Inside, men divined their tragedies. The mines gave up their ghosts to iron ore-haunted men long lost on grace. Like so many men up north, he sat hunched forward, eyes searching walls for answers. He spoke of the Ojibwe, his people, and a woman he hadn’t had the nerve to go back to, the woman who could tell his fortunes with no more than a glance. Strangers entered and some sat next to him and each that did became vessel for his soothsaying. One story: he knew that love would wreck him more than any mine ever could, and he got to Florida, then Mexico, then Alaska before he turned around and got home. But, he said, the farthest I ever felt was when I was close enough to touch her. Later, outside with a friend while he smoked, the storyteller came outside and talked to us—two strangers—and talked about the night and the great lake and eventually tumbled into his story of her. I asked what she was like. He joked that she was any old woman, and she was mean. The way his eyebrows raised and his mouth widened as he spoke about her. He laughed, then turned serious. All men need a light to see themselves by, he said, and he said that was her. He lingered on that, as we did, made another joke, then said he had to get on. Couldn’t stay in one place too long. Didn’t want to leave impressions in seats to let others know where he’d been. He stopped and looked to the stars. You know, men used to use those stars to guide them home, he said. But, that only works when there’s someone on the other end waiting for you to come home.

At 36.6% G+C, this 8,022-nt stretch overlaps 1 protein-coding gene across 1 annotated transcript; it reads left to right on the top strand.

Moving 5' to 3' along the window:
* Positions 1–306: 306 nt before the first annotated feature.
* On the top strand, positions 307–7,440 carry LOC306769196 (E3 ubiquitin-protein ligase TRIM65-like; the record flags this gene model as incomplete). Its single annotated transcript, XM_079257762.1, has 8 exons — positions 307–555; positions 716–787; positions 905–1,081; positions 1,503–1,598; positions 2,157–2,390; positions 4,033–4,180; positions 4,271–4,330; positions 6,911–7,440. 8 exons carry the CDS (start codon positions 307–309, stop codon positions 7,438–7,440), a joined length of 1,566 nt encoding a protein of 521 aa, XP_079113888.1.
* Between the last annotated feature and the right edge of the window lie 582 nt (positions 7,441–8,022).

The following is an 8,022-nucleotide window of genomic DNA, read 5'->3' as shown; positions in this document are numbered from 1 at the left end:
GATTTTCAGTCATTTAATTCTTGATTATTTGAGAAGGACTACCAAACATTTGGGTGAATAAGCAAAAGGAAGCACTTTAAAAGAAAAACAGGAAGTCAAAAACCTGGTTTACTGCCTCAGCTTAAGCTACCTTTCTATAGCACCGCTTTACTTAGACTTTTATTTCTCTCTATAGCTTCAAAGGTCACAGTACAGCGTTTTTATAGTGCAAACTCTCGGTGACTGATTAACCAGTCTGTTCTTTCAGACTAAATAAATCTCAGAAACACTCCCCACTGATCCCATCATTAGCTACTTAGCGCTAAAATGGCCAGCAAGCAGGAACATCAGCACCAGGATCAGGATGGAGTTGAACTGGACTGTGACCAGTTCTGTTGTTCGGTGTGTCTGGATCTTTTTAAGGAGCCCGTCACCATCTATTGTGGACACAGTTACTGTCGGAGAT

When it’d rain, he’d show up, crumpled beneath a yellow slicker. I’d usually be in the back, leaning against a pool table under the yellowed Coors sign set to bar time, a pitcher of Bud Light on the high table beside me. The bar was just a block away from the university above a set of steep wooden steps. A door in the back opened to a rickety patio, and during those afternoon storms, we all took turns wandering over to the window to stare at the puddles pooling into the grooves of worn tables. He’d straggle from stranger to stranger with an offer to trade a pitcher for the pack of Dorals that he’d pull from his pocket. Most folks shook their heads or turned back to the bar or craned their necks toward the one tv in the corner. The man never said a word except for pitcher and Dorals and trade. He never approached me—just the men, the ones in Carhartts and cowboy hats, always the one I came with, the one who’d pat him on the back and head straight for the bar. No one knew Slicker’s story—maybe he told us in the way he never said. Years later, I drove back to that town to find the bar boarded up and dark. I wondered when it had last rained. The man I’d gone there with all those times gone, too, dead three years. But I could see us there—climbing steep steps, racking and breaking, huddling inside an afternoon of rain—in those years before I learned ghosts follow us, even after everything else has shut down.
About the authors:
Jill Talbot is the author of The Way We Weren’t: A Memoir from Soft Skull Press. Her essays have appeared or are forthcoming in Brevity, DIAGRAM, Ecotone, Fourth Genre, The Normal School, The Paris Review Daily, Passages North, The Rumpus and listed as Notable in Best American Essays.
Justin Lawrence Daugherty is the Co-Publisher of Jellyfish Highway Press and lives in Atlanta. He founded and manages Sundog Lit, is the Fiction Editor for New South, and co-pilots Cartridge Lit—a magazine dedicated to literature inspired by video games.